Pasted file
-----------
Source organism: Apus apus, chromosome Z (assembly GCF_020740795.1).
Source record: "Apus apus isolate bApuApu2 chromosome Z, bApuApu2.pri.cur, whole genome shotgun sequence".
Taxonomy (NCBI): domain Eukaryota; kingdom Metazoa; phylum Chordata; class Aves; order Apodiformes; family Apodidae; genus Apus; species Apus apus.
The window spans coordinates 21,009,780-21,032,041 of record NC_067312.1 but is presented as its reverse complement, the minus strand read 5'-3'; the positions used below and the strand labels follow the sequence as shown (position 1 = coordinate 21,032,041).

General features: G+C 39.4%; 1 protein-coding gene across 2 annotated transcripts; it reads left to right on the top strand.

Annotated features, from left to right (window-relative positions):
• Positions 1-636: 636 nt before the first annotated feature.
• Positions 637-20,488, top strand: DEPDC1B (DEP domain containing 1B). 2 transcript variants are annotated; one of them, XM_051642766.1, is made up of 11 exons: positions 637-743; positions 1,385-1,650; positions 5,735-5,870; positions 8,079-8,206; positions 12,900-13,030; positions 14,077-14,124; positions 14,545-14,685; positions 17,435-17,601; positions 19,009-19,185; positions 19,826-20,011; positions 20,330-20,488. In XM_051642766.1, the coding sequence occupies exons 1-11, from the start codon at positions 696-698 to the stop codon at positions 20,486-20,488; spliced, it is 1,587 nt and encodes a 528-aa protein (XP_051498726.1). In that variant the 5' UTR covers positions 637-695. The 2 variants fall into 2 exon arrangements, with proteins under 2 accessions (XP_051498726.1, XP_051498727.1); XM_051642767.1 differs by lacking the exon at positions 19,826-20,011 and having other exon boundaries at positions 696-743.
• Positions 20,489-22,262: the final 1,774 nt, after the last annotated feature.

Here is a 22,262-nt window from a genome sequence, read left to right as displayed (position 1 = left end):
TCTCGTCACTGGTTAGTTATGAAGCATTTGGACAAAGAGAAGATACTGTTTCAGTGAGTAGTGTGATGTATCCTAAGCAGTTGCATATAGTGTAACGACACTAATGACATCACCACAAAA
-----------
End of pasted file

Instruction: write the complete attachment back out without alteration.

Source organism: Apus apus, chromosome Z (assembly GCF_020740795.1).
Source record: "Apus apus isolate bApuApu2 chromosome Z, bApuApu2.pri.cur, whole genome shotgun sequence".
Taxonomy (NCBI): domain Eukaryota; kingdom Metazoa; phylum Chordata; class Aves; order Apodiformes; family Apodidae; genus Apus; species Apus apus.
The window spans coordinates 21,009,780-21,032,041 of record NC_067312.1 but is presented as its reverse complement, the minus strand read 5'-3'; the positions used below and the strand labels follow the sequence as shown (position 1 = coordinate 21,032,041).

General features: G+C 39.4%; 1 protein-coding gene across 2 annotated transcripts; it reads left to right on the top strand.

Annotated features, from left to right (window-relative positions):
• Positions 1-636: 636 nt before the first annotated feature.
• Positions 637-20,488, top strand: DEPDC1B (DEP domain containing 1B). 2 transcript variants are annotated; one of them, XM_051642766.1, is made up of 11 exons: positions 637-743; positions 1,385-1,650; positions 5,735-5,870; positions 8,079-8,206; positions 12,900-13,030; positions 14,077-14,124; positions 14,545-14,685; positions 17,435-17,601; positions 19,009-19,185; positions 19,826-20,011; positions 20,330-20,488. In XM_051642766.1, the coding sequence occupies exons 1-11, from the start codon at positions 696-698 to the stop codon at positions 20,486-20,488; spliced, it is 1,587 nt and encodes a 528-aa protein (XP_051498726.1). In that variant the 5' UTR covers positions 637-695. The 2 variants fall into 2 exon arrangements, with proteins under 2 accessions (XP_051498726.1, XP_051498727.1); XM_051642767.1 differs by lacking the exon at positions 19,826-20,011 and having other exon boundaries at positions 696-743.
• Positions 20,489-22,262: the final 1,774 nt, after the last annotated feature.

Here is a 22,262-nt window from a genome sequence, read left to right as displayed (position 1 = left end):
TCTCGTCACTGGTTAGTTATGAAGCATTTGGACAAAGAGAAGATACTGTTTCAGTGAGTAGTGTGATGTATCCTAAGCAGTTGCATATAGTGTAACGACACTAATGACATCACCACAAAA